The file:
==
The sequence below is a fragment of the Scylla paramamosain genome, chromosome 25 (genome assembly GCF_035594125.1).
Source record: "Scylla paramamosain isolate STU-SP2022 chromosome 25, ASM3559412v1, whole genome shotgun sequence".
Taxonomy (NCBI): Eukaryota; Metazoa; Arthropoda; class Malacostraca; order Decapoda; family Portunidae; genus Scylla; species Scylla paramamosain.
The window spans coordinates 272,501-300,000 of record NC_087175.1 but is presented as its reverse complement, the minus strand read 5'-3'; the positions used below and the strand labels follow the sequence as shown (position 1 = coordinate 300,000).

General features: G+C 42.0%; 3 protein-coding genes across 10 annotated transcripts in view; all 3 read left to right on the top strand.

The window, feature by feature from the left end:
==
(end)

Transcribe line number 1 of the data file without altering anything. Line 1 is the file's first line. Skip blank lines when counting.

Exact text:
The sequence below is a fragment of the Scylla paramamosain genome, chromosome 25 (genome assembly GCF_035594125.1).